A faint zephyr can be felt to pass by. The aggressor nervously cocks his head in the direction of a pitch dark alleyway. Staring back at him are two pale unearthly eyes beckoning his soul to damnation.
2) “I am the day”, or, the lighting.
A chilling narrative but why am I setting up such dark imagery? Because at heart Batman is only frightening as an inhuman figure of the night. Nolan apparently forgot this mid filming and casts Batman in broad daylight for a significant portion of the movie.
As such Batman loses credibility. Many complained that Begins obscures Batman’s features through poor lighting and dizzying combat scenes. Frankly, this is a blessing in disguise. As noted above, we want to limit exposure towards Bruce Wayne’s facial features (Especially when Bale speaks)! Let’s take a cue from David Mazzuchelli; one of my favorite Batman artists.
In other words the more one attempts to explain away a Gothic character such as Batman the more absurd he appears. A vigilante in a bat costume is incredulous outside of the comic book medium. Putting Batman in a well lit environment only magnifies why he would not belong in our world. Hell, even the interrogation scene in Dark Knight is bad ass – up until Commissioner Gordon flicks on the lights. Begins had it right: Less is more! Believe me when I say Batman does NOT look intimidating outside of his niche. During the final confrontation with Bane I actually pined for Bats to ditch his cowl.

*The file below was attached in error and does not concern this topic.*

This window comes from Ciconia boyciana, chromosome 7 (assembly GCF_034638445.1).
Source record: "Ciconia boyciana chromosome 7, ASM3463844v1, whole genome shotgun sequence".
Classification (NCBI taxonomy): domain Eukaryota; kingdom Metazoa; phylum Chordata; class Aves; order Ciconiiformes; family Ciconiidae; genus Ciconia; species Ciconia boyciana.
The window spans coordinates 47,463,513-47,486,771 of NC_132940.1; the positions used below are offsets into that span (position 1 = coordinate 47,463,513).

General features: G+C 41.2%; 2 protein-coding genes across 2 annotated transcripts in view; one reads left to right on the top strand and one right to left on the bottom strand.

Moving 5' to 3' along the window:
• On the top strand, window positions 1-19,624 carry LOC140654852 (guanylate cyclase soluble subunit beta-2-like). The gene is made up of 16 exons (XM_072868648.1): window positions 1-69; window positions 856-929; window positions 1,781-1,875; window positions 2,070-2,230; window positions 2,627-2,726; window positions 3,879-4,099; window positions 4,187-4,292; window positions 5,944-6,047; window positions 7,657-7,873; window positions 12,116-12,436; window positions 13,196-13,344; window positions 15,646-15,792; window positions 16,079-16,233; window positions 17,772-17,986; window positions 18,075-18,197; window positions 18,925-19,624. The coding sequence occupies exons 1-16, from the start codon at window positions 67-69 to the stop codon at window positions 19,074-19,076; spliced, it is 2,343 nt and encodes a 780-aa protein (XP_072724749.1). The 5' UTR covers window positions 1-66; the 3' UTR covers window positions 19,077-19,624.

3) The jaw
Others reviewers will likely not consider this an issue, and I admit it’s pretty vain, but for some reason I’m extremely bothered by these idiosyncrasies. Most illustrations of Batman depict him with a very pronounced jaw. Name one other medium featuring a narrow-chinned Batman. It’s a matter of casting but I find Bale’s features too soft, and, combined with Nolan’s serious approach, highlight Batman’s absurdities. Fans have plenty expounded on Bale’s forced voice so all I will say is that it does not help. Let’s compare Bale’s mug with Henry Cavill’s.
Clooney got a deservedly bad rap in Batman & Robin but you have to admit he`s got a killer chin. Cavill’s stone jaw is the kind that belongs on DC’s godlike heroes. By all accounts Bale is believable as Bruce Wayne. Infact, the scenes prior to Bruce adopting his dark persona are some of the best in the trilogy. Batman Begins is a film which focuses on character development. Bale is passable because it chronicles silver spoon Bruce Wayne’s transformation into a symbol of justice. With no prior knowledge of Batman’s true identity it is difficult to put pretty boy Bale underneath the cowl.
Assuming Christopher Nolan had the timeline worked out from the beginning, perhaps three different actors each representing iconic interpretations of Bruce/Batman’s career would have worked best. By the end I can imagine a rugged, grizzled antihero as featured in Frank Miller’s Dark Knight Returns.
Don’t crack those flame-mail typing fingers until you’ve read part 2!